Mr. Zhang:

Our WW-P school district is known for excellent quality of education, and we could not have achieved this reputation without carefully managing our school budget. However, between the chronic under funding in decreased state aid but increased unfunded mandates, and the newly imposed property tax cap, our schools face unprecedented challenges.

Given the complexity of our community needs and our budget constraints, we should initiate a community based strategic plan effort, so that the community will have a chance to envision what our schools will be like in the next decade. Our budgetary goals should be based upon the vision presented by the community and managed with long term goals in mind and short term goals satisfied. My scientific and quantitative analysis skills and expertise in information technology will be an asset during this process.

Other school districts in the area--Princeton is one example--videotape their school board meetings for televised viewing. Would you support a proposal that West Windsor-Plainsboro broadcast live or videotape its Board of Education meetings?

Mr. Kaye:

YES! The foundation of a democracy rests with the right of each citizen to vote. Board members are elected to govern public education. Every citizen should have maximum access to the conversation as a basis for determining their vote. Before my final vote, I will want to know if this decision reduces important service for students.

Ms. Krug:

The Board of Education meetings are forums for open and consistent communication. If broadcasting the meetings helps residents to understand the role of the school board and the issues that the district needs to address, I support it.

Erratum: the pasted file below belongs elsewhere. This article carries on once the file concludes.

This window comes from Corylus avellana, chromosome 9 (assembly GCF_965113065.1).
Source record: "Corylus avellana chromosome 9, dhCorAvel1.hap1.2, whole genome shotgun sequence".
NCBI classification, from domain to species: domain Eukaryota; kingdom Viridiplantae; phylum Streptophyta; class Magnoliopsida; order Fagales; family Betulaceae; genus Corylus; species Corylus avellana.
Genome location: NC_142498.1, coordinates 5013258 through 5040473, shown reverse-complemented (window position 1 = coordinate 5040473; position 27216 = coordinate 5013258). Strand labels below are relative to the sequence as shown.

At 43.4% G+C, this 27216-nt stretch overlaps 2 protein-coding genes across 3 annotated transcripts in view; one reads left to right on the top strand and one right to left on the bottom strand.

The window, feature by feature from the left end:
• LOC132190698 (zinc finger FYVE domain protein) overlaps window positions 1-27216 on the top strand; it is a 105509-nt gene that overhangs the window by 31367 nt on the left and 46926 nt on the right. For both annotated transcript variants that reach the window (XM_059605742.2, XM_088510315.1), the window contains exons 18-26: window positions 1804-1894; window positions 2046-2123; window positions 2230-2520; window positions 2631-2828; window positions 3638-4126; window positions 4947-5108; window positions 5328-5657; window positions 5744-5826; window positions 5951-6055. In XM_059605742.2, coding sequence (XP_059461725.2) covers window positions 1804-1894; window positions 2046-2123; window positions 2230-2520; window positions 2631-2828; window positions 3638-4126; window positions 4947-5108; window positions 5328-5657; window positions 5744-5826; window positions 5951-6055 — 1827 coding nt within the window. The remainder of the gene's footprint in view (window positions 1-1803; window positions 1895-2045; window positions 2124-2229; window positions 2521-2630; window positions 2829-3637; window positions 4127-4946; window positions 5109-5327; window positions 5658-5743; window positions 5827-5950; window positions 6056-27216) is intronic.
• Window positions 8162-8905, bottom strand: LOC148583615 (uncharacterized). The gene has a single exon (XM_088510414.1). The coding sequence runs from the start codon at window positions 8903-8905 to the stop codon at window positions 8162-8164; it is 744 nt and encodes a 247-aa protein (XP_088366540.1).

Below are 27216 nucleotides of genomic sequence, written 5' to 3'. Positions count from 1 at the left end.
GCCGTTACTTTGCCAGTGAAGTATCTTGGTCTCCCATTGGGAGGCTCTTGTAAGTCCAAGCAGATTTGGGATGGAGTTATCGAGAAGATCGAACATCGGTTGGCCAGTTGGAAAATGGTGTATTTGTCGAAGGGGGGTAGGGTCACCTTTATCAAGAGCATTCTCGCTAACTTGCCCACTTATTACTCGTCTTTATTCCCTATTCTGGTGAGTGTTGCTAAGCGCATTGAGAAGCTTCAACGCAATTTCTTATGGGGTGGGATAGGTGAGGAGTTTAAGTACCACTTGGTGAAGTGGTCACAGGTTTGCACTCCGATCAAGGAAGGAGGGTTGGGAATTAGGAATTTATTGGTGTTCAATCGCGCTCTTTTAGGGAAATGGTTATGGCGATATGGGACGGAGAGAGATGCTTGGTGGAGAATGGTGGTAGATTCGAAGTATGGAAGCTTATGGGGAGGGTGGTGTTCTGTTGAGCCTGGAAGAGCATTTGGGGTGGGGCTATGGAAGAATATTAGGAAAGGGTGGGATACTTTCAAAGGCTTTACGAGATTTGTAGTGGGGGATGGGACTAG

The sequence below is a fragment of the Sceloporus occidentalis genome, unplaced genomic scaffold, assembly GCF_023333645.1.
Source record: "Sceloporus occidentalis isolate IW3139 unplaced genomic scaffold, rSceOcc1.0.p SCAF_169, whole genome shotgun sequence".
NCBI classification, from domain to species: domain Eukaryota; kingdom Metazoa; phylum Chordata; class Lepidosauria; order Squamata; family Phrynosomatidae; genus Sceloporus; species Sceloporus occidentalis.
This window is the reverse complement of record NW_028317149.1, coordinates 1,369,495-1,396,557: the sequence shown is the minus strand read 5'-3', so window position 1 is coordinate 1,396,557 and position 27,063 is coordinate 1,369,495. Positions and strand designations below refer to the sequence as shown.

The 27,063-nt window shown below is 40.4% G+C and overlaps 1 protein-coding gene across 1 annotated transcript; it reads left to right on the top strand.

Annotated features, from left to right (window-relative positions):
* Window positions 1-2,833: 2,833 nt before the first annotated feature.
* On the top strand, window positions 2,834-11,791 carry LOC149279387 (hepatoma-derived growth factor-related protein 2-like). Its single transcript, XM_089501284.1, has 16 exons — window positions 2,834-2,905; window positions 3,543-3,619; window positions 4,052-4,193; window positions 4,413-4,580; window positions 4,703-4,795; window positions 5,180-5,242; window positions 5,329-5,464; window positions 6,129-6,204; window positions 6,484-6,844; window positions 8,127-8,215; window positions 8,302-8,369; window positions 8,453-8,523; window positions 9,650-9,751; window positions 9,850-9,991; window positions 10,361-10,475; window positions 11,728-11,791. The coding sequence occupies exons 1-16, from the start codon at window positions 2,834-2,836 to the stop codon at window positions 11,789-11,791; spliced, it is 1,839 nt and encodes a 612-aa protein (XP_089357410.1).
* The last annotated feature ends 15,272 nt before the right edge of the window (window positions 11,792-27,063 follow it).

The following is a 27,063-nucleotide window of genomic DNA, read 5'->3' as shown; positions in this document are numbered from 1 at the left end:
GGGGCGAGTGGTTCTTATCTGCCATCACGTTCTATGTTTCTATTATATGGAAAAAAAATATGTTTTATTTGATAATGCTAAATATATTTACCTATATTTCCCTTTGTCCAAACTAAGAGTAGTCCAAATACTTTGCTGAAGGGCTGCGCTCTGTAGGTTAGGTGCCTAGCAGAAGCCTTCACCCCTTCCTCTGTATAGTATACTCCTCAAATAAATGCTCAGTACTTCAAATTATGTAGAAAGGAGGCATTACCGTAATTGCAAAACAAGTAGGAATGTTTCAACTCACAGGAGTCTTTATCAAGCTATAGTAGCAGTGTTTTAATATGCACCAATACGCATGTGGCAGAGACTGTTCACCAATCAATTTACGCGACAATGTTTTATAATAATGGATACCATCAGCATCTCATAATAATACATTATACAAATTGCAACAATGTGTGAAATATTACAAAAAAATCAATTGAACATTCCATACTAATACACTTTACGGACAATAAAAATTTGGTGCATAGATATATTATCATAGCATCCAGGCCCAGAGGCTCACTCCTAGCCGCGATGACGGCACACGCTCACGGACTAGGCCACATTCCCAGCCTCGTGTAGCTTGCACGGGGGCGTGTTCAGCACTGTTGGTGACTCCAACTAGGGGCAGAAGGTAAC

Mr. Zhang:

Yes. Our local township has a longstanding tradition of smart, transparent local government and community involvement. There is no reason why we are not doing everything we can to ensure that we use modern day technology to ensure that all community members have an opportunity to participate in our local school board meetings in a meaningful and cost effective fashion.

MISSION STATEMENT: The League of Women Voters®, a nonpartisan political organization, encourages the informed and active participation of citizens in government and influences public policy through education and advocacy.

To read the responses of candidates for other offices and to find links to debates, go to the LWV-Princeton Area website.

The Princeton Area League seeks new members (men and women) from Kendall Park, Kingston, Montgomery, Plainsboro, Princeton, Rocky Hill, South Brunswick and West Windsor. Click here to become a member.